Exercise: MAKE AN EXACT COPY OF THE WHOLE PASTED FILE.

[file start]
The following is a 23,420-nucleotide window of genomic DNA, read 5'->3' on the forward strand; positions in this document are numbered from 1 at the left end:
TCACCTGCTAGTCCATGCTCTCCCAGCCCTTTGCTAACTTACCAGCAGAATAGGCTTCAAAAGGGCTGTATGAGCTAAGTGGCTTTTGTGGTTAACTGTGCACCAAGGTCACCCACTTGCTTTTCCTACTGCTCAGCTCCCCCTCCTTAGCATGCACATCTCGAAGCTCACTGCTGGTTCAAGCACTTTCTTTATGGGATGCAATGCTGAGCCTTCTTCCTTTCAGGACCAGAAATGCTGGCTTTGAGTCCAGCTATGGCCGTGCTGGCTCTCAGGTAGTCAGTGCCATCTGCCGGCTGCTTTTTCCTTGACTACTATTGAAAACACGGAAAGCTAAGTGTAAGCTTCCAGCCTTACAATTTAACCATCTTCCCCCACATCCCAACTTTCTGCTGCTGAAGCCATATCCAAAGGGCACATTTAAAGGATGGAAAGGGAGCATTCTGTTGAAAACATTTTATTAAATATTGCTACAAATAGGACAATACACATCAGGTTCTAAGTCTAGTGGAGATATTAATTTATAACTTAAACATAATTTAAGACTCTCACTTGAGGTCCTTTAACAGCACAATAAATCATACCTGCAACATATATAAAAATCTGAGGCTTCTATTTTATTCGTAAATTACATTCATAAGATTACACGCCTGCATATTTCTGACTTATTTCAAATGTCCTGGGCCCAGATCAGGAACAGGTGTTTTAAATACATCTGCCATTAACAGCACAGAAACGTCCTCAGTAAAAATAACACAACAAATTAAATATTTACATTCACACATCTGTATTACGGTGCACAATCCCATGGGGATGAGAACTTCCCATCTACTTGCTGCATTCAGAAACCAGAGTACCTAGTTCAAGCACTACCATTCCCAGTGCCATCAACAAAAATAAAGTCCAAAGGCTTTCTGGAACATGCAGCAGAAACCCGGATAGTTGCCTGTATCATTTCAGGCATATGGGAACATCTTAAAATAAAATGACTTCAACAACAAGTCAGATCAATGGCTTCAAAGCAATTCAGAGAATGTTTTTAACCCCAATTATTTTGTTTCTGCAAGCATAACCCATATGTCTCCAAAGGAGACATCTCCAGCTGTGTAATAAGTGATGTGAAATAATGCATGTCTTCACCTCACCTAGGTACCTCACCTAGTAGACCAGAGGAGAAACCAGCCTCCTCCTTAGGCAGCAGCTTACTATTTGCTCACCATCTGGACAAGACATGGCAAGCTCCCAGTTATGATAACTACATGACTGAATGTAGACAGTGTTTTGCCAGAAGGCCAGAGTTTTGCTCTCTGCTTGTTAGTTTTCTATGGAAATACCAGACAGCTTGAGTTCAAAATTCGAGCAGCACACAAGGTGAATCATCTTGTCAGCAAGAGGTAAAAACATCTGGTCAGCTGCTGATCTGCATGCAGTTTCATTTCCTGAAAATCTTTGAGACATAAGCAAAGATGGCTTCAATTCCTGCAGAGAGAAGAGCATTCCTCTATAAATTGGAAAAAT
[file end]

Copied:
The following is a 23,420-nucleotide window of genomic DNA, read 5'->3' on the forward strand; positions in this document are numbered from 1 at the left end:
TCACCTGCTAGTCCATGCTCTCCCAGCCCTTTGCTAACTTACCAGCAGAATAGGCTTCAAAAGGGCTGTATGAGCTAAGTGGCTTTTGTGGTTAACTGTGCACCAAGGTCACCCACTTGCTTTTCCTACTGCTCAGCTCCCCCTCCTTAGCATGCACATCTCGAAGCTCACTGCTGGTTCAAGCACTTTCTTTATGGGATGCAATGCTGAGCCTTCTTCCTTTCAGGACCAGAAATGCTGGCTTTGAGTCCAGCTATGGCCGTGCTGGCTCTCAGGTAGTCAGTGCCATCTGCCGGCTGCTTTTTCCTTGACTACTATTGAAAACACGGAAAGCTAAGTGTAAGCTTCCAGCCTTACAATTTAACCATCTTCCCCCACATCCCAACTTTCTGCTGCTGAAGCCATATCCAAAGGGCACATTTAAAGGATGGAAAGGGAGCATTCTGTTGAAAACATTTTATTAAATATTGCTACAAATAGGACAATACACATCAGGTTCTAAGTCTAGTGGAGATATTAATTTATAACTTAAACATAATTTAAGACTCTCACTTGAGGTCCTTTAACAGCACAATAAATCATACCTGCAACATATATAAAAATCTGAGGCTTCTATTTTATTCGTAAATTACATTCATAAGATTACACGCCTGCATATTTCTGACTTATTTCAAATGTCCTGGGCCCAGATCAGGAACAGGTGTTTTAAATACATCTGCCATTAACAGCACAGAAACGTCCTCAGTAAAAATAACACAACAAATTAAATATTTACATTCACACATCTGTATTACGGTGCACAATCCCATGGGGATGAGAACTTCCCATCTACTTGCTGCATTCAGAAACCAGAGTACCTAGTTCAAGCACTACCATTCCCAGTGCCATCAACAAAAATAAAGTCCAAAGGCTTTCTGGAACATGCAGCAGAAACCCGGATAGTTGCCTGTATCATTTCAGGCATATGGGAACATCTTAAAATAAAATGACTTCAACAACAAGTCAGATCAATGGCTTCAAAGCAATTCAGAGAATGTTTTTAACCCCAATTATTTTGTTTCTGCAAGCATAACCCATATGTCTCCAAAGGAGACATCTCCAGCTGTGTAATAAGTGATGTGAAATAATGCATGTCTTCACCTCACCTAGGTACCTCACCTAGTAGACCAGAGGAGAAACCAGCCTCCTCCTTAGGCAGCAGCTTACTATTTGCTCACCATCTGGACAAGACATGGCAAGCTCCCAGTTATGATAACTACATGACTGAATGTAGACAGTGTTTTGCCAGAAGGCCAGAGTTTTGCTCTCTGCTTGTTAGTTTTCTATGGAAATACCAGACAGCTTGAGTTCAAAATTCGAGCAGCACACAAGGTGAATCATCTTGTCAGCAAGAGGTAAAAACATCTGGTCAGCTGCTGATCTGCATGCAGTTTCATTTCCTGAAAATCTTTGAGACATAAGCAAAGATGGCTTCAATTCCTGCAGAGAGAAGAGCATTCCTCTATAAATTGGAAAAAT